reply to post by Dimitri Dzengalshlevi
Nevertheless, that seems to be the U.S.'s strategy. Reviews of our ability to defend against a homeland attack by an aggressor have put us at below
20% readiness to defend the borders. Who needs to fight the individual invaders, when you can threaten to wipe the invading country off the map?
Similarly, our conventional powers frequently come up short when compared to the state of the art stuff being produced by Russia and China (and even
Europe.) The ability to keep up is clearly there, but for whatever reasons, the drive is not.
Neither country would ever attack us (or each other, or any other country with a massive nuclear stockpile) outright, nor do I think we would attack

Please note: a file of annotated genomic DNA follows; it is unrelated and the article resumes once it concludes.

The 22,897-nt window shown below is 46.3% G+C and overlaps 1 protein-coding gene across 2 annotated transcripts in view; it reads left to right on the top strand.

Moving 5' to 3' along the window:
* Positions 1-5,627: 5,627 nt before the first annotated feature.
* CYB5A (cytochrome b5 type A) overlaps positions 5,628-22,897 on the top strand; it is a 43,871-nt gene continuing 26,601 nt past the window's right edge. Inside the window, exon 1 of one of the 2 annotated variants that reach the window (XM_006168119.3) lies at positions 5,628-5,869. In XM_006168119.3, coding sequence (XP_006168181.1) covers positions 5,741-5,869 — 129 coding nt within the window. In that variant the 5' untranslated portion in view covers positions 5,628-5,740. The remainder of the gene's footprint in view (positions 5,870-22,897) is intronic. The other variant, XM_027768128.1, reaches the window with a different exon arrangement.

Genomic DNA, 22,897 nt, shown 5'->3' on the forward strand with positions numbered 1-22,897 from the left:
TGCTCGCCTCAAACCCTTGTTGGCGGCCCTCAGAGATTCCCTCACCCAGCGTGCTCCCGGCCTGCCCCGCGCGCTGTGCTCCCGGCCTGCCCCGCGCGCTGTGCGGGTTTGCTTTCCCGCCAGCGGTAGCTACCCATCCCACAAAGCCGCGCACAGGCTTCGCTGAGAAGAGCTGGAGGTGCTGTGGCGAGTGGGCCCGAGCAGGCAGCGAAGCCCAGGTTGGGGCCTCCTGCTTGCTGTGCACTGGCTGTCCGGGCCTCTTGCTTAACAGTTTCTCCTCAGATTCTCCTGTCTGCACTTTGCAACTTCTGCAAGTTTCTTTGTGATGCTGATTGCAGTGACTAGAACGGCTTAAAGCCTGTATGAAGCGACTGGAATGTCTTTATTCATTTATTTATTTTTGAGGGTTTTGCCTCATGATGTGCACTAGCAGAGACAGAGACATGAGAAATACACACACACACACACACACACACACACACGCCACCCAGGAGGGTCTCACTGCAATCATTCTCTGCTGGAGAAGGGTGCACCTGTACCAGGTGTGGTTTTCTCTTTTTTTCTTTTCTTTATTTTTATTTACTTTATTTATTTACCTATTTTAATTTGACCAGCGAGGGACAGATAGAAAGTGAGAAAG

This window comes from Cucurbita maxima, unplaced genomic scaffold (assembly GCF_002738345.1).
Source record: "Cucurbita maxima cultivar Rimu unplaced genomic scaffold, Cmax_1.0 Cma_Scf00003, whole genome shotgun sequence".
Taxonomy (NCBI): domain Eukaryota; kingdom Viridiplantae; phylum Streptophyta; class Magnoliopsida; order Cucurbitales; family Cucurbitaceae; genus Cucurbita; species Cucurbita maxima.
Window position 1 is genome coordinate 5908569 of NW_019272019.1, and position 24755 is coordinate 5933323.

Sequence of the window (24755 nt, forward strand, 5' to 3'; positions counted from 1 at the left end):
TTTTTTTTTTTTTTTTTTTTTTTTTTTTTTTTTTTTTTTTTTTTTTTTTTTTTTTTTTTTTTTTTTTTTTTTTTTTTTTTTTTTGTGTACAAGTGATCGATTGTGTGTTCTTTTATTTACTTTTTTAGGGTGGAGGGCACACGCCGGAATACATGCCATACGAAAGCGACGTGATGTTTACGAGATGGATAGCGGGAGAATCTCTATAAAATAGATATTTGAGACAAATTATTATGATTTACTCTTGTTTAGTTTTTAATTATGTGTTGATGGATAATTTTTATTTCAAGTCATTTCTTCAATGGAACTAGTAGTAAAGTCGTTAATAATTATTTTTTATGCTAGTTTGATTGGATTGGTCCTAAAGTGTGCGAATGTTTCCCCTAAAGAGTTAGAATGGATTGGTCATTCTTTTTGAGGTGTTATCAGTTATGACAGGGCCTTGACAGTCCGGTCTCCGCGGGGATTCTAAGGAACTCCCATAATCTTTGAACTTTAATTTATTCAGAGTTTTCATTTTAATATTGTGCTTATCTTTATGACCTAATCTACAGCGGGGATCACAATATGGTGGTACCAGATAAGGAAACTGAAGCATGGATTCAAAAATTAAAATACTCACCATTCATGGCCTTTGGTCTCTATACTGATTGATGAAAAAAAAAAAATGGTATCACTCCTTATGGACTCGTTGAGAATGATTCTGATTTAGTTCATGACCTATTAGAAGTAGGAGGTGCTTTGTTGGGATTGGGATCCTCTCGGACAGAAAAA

them (for the same reason,) so I think our military is just not concerned with fighting a conventional war with them. Otherwise, all of that high-tech
stuff they're "working on" right now would be built by now, instead of canceled (or has it been?)
It's not a matter of being too lazy to compare conventional powers. It's a matter of the point being moot. Even a tactical nuclear weapon being used
by either side would probably spark nuclear holocaust - "MAD," and all that psychopathy. Since nobody wants to be the ruler of a radioactive
wasteland, I just don't see any nuclear powers going to direct war for that reason... at least not the *current* nuclear powers.
Like I said, I think a lot of these projects just get put on the table to provoke a response and make some money for the politicians' golf buddies in